These districts then become leading sources of technical progress. The Massachusetts Technology Collaborative's Index of the Massachusetts Innovation Economy reports that the Commonwealth leads the nation in patents per capita, and is exceptionally strong in technology licensing agreements and in corporate intellectual capital levels (measured by the difference between book and market value of publicly traded companies).

Brain Clusters Nowhere has technology progressed more quickly than in information processing, and these advances parallel the nineteenth-century improvements in industrial machinery emphasized by Williamson. New technologies cut prices, improve performance, and create a wide array of commercial opportunities, often in other knowledge-based industries, which are heavy information processors.

Because knowledge spillovers and a plentiful supply of skilled specialists and experts are so valuable in knowledge-based industries, they cluster geographically. The MTC Index identifies clusters in software and communications — the latest phase in the information technology revolution — and in financial services, a critical user. A Price Waterhouse survey shows that New England and California capture over 40 percent of U.S. venture capital investment. And economist Andrew Sum finds that professionals not only make up a disproportionate share of the New England work force, but that the differential has been rising in recent years.

The knowledge-based sector, however, differs in critical ways from the experience of nineteenth-century manufacturing.

First, consumers as well as producers enjoy the fruits of productivity gains as prices on new goods and services fall. In the nineteenth century, consumers had to live within the northern rail net to capture those gains for transporting goods, even agricultural goods, outside the region grew costly. Most knowledge-based products, however, are easily transported and the consumers' gain, which is often huge, is captured largely outside of the knowledge-based districts. In information technology, the main beneficiaries indeed have often been the mass-production/mass-distribution enterprises located in the nation's industrial heartland.

Second, knowledge-based districts are metropolitan, not regional in geography. And metropolitan areas suffer significant decreasing returns in the production of real estate that offset the increasing returns that come from spillovers and specialization economies. As the metropolitan work force expands, developers must put homes and buildings on lots farther from town or on lots with fewer amenities. Public roads and facilities also grow congested. These decreasing returns — reflected mainly in higher real estate prices — help explain why New England, despite its higher wage rates, has seen such little in-migration. Given current housing tastes, especially, the economies generated in its knowledge-based industrial districts have not been large enough to offset the diseconomies in its real estate market.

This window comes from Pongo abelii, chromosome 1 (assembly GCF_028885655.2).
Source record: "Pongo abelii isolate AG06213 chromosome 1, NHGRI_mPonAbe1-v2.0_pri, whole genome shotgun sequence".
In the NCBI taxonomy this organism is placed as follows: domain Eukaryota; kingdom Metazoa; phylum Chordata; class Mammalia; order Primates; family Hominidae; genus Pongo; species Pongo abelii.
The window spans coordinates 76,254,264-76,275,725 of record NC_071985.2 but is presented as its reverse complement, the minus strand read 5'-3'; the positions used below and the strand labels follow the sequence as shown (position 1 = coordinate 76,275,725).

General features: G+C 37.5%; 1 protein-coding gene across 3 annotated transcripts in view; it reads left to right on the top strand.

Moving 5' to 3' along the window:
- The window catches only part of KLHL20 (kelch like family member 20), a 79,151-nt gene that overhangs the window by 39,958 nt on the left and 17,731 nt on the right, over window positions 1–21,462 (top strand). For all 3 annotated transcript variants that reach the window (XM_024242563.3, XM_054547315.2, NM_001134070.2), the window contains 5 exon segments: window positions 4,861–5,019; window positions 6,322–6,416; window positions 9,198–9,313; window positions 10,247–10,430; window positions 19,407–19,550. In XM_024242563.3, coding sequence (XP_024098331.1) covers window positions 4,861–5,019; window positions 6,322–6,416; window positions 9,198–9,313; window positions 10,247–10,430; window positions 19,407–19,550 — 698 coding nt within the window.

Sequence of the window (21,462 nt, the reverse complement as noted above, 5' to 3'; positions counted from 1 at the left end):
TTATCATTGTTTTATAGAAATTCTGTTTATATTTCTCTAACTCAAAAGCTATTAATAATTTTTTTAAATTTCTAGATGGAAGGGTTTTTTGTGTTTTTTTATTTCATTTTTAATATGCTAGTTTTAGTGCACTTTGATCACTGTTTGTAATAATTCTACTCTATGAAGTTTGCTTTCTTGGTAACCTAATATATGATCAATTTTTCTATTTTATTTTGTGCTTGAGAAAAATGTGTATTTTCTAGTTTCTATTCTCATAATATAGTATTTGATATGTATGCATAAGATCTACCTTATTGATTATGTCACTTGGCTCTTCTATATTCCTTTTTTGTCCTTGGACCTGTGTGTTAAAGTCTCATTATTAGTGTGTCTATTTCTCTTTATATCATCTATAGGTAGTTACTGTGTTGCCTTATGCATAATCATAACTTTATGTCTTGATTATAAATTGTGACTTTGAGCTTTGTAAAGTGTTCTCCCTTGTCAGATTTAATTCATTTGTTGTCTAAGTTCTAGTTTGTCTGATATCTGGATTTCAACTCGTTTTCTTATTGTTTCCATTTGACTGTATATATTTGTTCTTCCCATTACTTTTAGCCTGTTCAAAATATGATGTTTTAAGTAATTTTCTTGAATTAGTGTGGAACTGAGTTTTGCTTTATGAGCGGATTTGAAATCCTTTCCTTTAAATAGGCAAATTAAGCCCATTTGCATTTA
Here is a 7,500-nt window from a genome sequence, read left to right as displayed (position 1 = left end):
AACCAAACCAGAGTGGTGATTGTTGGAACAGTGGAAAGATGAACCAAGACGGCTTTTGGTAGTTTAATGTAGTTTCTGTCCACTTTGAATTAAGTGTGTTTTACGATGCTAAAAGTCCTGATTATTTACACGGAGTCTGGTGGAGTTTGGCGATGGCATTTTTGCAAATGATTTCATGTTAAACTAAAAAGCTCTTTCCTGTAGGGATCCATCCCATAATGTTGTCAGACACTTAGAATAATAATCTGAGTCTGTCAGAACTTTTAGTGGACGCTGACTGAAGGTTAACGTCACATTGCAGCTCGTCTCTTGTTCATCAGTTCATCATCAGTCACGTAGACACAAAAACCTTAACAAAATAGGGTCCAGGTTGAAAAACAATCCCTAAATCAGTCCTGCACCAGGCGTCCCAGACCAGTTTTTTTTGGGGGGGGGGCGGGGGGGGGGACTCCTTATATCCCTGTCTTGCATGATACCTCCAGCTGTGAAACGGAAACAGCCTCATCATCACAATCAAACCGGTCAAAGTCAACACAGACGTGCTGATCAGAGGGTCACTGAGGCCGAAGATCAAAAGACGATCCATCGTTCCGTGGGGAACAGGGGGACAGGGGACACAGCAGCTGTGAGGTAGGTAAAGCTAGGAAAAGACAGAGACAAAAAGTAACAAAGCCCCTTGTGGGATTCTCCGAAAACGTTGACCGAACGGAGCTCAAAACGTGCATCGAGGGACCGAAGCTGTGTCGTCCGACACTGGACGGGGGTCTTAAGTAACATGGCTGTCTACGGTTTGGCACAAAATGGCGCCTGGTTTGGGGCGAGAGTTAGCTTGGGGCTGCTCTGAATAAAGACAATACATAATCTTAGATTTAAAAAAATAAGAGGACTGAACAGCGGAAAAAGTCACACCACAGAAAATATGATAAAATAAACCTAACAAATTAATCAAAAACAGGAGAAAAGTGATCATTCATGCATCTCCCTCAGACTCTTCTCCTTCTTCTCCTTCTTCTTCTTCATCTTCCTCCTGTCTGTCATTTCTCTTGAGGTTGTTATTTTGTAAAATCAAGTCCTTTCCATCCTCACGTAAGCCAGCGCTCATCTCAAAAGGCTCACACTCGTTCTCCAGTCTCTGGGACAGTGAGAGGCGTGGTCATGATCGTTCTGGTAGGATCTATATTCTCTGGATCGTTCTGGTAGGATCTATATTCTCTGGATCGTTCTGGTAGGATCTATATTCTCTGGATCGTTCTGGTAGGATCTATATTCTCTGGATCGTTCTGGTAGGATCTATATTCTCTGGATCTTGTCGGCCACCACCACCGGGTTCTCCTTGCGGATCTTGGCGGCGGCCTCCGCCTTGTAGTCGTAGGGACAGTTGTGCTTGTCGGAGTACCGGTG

One result has been competition from other parts of the nation. Other regions can and have played catch-up. They have made major investments in their universities, waited twenty years, and now see knowledge-based clusters sprouting up. Even if productivity, incomes, and growth prospects are less than in New England or Silicon Valley, these upcoming districts can be competitive, and their workers have little incentive to migrate, if a lower cost of living makes up the difference. Interestingly, some of the more successful competitors, such as Austin, Texas, and the "research triangle" around Raleigh, North Carolina, are in the South.

This rise of competitive knowledge-based districts around the United States, and around the globe, may not seem like the best of all possible news for New England. But if such districts do set the next productivity and income benchmarks, then the rise of competitive districts in other regions could be far more attractive than the alternative. We are clearly better off with a geography that looks like the United States today — with all regions relatively prosperous — than the alternative, which would look more like the United States in the nineteenth century.

The growth of the knowledge-based districts in the United States does demonstrate the advantage of past economic success. The knowledge-based industries flourished first, and still flourish most vigorously, in metropolitan areas endowed by the past with great universities and professional institutions. While competitors have emerged, the leaders have kept their edge. In the millennium-long game of leap-frog, the front-runners sometimes hold on for a very long time.

We can neither predict nor choose whether the twenty-first century will be dominated by a new game of leapfrog — with regions sheltering knowledge-based industries, or another advanced productive complex, rising above the rest. Catch-up, with the United States remaining ahead, might again be the dominant game.

All we can do is play our best.

CAPITAL GAIN
Technical ideas are a peculiar form of capital. They do not decay the way buildings, machines, or skilled workers do. So maintaining an economy's stock of ideas is a far less costly affair. Ideas are also "non-rival" goods: Many people can simultaneously use an idea (say, use trigonometry to calculate the height of a tree) whereas most forms of capital (say, a shovel) can't be used by two people at once. The durability and non-rival character of practical ideas significantly enhances their ability to keep productivity rising.